OPEC Countries Are Moving to Crush North American Oil
- Bankruptcies in the oil industry are normal after busts. But nothing is normal about 2020 so far.
- As North American oil companies struggle, international oil-producing countries are seeing their chance.
- We need to be cautious in this market.
Many U.S. oil companies are on the brink of disaster. Four months of losses will do that to you. And global producers are taking advantage.
The latest round of bankruptcies just hit the U.S. oil patch. California Resources Corp. (NYSE: CRC) is the first of what could be many more. It declared bankruptcy on July 15. According to Bloomberg, Denbury Resources Inc. (NYSE: DNR) and offshore driller Noble Corporation Plc. (NYSE: NE) missed this month’s debt payments. That’s not a good sign.
We have discussed bankruptcies in the past. Few (if any) U.S. oil companies can make a profit with oil prices below $45 per barrel. That’s a problem this year.
You see, the benchmark oil price — West Texas Intermediate — hasn’t been above $45 per barrel since the first week of March. And many Texas oil producers are selling at their lowest prices since the 1990s. At one point in April, it was cheaper to buy a barrel of oil in Canada than a can of beer.
We call that a “bust” in the oil industry. And this was an epic bust.
All the usual things happened. Companies laid off thousands of workers. They shut down satellite offices. But most importantly … they stopped drilling.
In the age of shale, oil wells are only good for about 18 months. That’s because the shale rock must be forced open with high-pressure water and propped open with sand. Over time, the natural pressure of the rock squeezes the wells shut again.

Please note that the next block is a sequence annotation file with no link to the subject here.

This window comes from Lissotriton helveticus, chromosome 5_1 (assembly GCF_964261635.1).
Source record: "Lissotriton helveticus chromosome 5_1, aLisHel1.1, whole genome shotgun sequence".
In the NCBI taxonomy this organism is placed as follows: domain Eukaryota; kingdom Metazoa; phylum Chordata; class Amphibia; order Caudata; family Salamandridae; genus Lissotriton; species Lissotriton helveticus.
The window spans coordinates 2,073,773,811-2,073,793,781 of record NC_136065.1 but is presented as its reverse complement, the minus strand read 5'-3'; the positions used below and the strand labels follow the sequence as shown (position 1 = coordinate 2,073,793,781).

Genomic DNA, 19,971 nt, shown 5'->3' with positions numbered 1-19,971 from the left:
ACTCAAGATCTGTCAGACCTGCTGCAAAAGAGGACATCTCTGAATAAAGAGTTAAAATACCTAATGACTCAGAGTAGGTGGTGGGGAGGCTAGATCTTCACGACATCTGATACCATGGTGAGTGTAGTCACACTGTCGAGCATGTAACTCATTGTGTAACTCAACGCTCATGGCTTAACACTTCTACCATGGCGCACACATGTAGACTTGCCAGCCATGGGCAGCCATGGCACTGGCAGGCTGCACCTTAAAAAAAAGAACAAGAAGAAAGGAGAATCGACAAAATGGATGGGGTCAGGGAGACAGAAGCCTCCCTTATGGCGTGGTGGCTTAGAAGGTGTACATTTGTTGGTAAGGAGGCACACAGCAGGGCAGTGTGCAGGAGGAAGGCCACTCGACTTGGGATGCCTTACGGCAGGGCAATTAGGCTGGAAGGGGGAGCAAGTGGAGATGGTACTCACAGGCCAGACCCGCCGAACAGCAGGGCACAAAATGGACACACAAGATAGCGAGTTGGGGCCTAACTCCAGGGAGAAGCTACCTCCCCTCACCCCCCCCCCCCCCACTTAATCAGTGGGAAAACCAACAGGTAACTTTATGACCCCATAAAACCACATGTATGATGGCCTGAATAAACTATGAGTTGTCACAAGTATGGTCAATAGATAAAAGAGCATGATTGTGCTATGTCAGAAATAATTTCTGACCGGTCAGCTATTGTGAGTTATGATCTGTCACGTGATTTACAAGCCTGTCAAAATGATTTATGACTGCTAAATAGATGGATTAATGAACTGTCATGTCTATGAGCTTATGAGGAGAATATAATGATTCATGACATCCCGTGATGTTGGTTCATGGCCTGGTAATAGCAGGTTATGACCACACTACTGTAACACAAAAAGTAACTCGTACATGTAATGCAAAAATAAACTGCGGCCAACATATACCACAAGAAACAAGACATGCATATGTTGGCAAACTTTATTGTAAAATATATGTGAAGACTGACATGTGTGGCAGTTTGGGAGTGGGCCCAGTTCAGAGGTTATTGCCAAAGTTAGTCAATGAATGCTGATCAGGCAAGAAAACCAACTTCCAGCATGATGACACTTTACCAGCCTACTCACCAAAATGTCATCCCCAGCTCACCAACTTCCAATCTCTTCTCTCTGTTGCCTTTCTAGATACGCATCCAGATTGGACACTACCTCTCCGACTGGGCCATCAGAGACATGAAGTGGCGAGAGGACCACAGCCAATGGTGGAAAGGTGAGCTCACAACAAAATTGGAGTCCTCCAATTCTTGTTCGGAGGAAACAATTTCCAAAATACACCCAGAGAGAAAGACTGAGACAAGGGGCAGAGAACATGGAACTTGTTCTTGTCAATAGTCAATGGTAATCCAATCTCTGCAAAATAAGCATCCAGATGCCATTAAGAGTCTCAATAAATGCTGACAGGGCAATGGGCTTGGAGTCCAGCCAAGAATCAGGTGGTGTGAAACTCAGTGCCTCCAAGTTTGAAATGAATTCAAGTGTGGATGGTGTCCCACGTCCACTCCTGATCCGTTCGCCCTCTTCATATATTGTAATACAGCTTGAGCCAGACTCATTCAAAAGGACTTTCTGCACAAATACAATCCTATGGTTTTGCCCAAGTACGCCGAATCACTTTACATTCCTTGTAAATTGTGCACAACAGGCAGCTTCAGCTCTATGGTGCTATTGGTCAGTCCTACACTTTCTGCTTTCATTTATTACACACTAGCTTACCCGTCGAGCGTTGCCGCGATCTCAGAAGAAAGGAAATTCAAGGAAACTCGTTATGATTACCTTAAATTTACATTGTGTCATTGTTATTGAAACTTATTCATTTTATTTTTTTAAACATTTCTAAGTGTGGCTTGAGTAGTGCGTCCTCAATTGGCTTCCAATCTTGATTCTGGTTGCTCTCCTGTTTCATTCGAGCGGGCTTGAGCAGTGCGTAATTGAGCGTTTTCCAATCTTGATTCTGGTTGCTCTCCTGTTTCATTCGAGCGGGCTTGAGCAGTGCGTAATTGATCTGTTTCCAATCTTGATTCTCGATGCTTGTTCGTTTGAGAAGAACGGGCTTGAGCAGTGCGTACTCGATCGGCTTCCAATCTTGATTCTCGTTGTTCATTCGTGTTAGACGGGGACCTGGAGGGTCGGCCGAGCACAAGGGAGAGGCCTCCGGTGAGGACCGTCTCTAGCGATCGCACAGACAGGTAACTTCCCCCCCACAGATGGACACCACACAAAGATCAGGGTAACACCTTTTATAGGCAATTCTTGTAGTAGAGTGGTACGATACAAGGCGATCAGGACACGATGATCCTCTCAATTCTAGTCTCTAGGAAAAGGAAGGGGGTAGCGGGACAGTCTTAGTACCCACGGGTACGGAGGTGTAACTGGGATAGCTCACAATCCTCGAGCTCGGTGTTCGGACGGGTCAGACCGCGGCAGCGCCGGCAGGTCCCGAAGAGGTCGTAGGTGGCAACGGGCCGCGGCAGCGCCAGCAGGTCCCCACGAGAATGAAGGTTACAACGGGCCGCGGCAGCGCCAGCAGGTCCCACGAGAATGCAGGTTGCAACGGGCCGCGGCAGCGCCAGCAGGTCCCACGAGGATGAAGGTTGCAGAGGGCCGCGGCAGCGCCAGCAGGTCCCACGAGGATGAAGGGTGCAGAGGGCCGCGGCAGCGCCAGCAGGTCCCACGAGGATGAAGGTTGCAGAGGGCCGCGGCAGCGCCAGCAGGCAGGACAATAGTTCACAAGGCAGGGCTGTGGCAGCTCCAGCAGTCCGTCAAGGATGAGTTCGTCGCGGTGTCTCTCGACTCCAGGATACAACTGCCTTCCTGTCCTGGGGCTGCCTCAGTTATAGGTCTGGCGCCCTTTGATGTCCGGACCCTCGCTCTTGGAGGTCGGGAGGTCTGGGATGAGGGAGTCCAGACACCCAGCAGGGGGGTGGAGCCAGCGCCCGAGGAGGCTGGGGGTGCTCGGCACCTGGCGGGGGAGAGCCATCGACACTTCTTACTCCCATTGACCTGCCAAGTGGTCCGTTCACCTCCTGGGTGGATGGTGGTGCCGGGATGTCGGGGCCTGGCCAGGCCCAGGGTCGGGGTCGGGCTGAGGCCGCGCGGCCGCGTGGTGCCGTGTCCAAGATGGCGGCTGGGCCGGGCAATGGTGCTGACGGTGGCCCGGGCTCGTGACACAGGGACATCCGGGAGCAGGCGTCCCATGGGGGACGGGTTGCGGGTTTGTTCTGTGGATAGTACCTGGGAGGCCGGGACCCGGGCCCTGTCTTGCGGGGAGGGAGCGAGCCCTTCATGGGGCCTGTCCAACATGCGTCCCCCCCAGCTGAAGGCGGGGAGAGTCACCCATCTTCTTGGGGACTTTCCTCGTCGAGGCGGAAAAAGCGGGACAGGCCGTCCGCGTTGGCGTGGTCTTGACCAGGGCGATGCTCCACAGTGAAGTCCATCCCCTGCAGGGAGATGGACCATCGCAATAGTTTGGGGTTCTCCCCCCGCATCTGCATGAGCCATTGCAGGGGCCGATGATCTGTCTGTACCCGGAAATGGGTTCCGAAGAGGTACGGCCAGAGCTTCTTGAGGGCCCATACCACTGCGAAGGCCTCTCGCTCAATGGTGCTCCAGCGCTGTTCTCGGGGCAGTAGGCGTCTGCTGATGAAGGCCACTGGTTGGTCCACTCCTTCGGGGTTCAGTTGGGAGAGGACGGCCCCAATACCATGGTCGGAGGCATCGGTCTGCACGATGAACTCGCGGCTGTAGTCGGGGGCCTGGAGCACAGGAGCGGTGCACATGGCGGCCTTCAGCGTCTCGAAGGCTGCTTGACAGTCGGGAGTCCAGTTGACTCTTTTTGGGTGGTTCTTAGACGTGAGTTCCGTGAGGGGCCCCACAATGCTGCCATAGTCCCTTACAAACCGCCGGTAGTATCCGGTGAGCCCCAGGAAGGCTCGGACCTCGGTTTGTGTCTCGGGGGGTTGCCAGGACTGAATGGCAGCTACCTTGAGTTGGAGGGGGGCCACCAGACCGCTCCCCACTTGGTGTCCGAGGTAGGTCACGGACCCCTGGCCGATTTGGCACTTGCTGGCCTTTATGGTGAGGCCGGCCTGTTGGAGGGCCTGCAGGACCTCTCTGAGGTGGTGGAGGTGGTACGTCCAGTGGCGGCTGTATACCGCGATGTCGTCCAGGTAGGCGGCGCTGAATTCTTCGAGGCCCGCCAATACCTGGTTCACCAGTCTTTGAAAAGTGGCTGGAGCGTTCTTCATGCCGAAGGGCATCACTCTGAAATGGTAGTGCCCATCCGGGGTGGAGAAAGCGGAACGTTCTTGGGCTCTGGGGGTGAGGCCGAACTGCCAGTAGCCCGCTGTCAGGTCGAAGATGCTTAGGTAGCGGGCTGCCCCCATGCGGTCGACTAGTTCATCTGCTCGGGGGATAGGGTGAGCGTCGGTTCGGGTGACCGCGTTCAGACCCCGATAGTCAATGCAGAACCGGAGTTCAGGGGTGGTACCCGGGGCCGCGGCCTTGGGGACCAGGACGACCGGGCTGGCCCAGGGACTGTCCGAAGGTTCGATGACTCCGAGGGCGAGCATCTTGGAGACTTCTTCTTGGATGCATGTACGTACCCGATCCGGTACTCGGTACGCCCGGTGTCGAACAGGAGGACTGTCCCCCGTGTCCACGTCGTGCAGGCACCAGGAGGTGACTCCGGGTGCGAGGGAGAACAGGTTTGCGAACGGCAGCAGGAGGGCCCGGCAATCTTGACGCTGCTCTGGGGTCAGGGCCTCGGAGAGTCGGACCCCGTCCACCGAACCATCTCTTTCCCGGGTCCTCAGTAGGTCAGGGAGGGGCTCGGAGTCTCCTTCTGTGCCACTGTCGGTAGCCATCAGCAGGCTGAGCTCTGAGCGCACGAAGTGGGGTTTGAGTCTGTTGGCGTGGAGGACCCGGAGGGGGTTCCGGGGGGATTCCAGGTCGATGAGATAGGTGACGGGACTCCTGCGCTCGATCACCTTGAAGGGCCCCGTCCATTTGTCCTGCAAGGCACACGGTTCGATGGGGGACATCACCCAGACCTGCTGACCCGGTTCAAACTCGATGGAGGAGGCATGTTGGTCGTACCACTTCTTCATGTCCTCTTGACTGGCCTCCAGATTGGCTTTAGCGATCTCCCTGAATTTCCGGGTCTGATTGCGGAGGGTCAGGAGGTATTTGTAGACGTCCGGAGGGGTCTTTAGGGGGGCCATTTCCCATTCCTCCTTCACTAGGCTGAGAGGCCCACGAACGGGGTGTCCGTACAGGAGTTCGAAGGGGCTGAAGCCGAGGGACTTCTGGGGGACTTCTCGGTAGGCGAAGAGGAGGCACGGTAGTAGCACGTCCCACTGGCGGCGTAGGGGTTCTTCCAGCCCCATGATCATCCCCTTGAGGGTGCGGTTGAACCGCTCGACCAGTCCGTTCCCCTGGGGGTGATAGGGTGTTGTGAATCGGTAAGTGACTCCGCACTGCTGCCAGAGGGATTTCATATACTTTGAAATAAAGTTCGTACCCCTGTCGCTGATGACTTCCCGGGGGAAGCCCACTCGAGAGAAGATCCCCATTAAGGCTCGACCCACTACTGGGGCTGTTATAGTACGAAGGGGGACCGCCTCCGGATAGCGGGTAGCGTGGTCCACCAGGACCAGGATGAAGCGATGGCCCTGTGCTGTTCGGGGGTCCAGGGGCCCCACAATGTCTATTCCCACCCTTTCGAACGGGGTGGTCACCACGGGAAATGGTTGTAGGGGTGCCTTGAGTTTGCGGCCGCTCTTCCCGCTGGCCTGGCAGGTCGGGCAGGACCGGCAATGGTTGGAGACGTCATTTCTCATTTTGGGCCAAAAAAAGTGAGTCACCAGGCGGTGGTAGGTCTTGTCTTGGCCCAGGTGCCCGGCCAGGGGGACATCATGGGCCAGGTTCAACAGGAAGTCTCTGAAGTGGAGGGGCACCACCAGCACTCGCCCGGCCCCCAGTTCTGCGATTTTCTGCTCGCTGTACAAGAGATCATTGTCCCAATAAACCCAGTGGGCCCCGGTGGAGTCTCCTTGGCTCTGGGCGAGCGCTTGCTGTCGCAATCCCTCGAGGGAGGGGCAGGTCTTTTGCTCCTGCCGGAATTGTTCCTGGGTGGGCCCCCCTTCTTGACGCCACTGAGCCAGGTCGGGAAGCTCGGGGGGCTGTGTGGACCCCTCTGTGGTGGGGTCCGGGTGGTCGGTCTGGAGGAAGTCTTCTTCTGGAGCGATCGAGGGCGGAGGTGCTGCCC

So, when the companies stopped drilling, U.S. oil production didn’t plateau … it crashed. You can see what I mean in the chart below:
U.S. oil production peaked in March 2020 at more than 13 million barrels per day. From that point, oil production fell more than 2.6 million barrels per day in four months. That’s the most precipitous fall in oil production in U.S. history.
The Industry Won’t Recover Soon
Normally, cutting a couple million barrels per day of oil production would cause prices to soar. But Saudi Arabia and their peers stepped in to make sure that didn’t happen.
Saudi Arabia, Russia and the other Organization of the Petroleum Exporting Countries (OPEC) members — basically the largest oil-producing countries outside North America — increased production to take advantage of the U.S. collapse. Adding barrels to the global supply means oil prices won’t recover much above its current price.
See, these countries can make money at $45 a barrel. But few North American companies can. Our oil production went from 5 million a day in 2008 to 13 million a day in 2020 as the shale oil production exploded. That extra oil stole market share from OPEC and Russia.
OPEC needs these shale barrels to go away in order to regain their supremacy and control prices. North American oil became a real thorn in their side.
You may remember that OPEC and Russia cut their production quite a bit in recent years to stabilize prices. But now, they don’t need to. They can increase production and actually make money. At the same time, they can cap prices well below the break-even price of most shale companies.
Capping the price around $40 per barrel will keep pressure on U.S. producers and lead to more bankruptcies here at home.
Speculators in the oil space must be cautious. Debt is more important than ever right now. The vulnerable companies have high-interest payments and loans coming due in the next year or two. Chaparral Energy Inc. (NYSE: CHAP) is an example. Management just asked for an extension on its July payment.
These are the stocks to avoid right now.
Editor, Real Wealth Strategist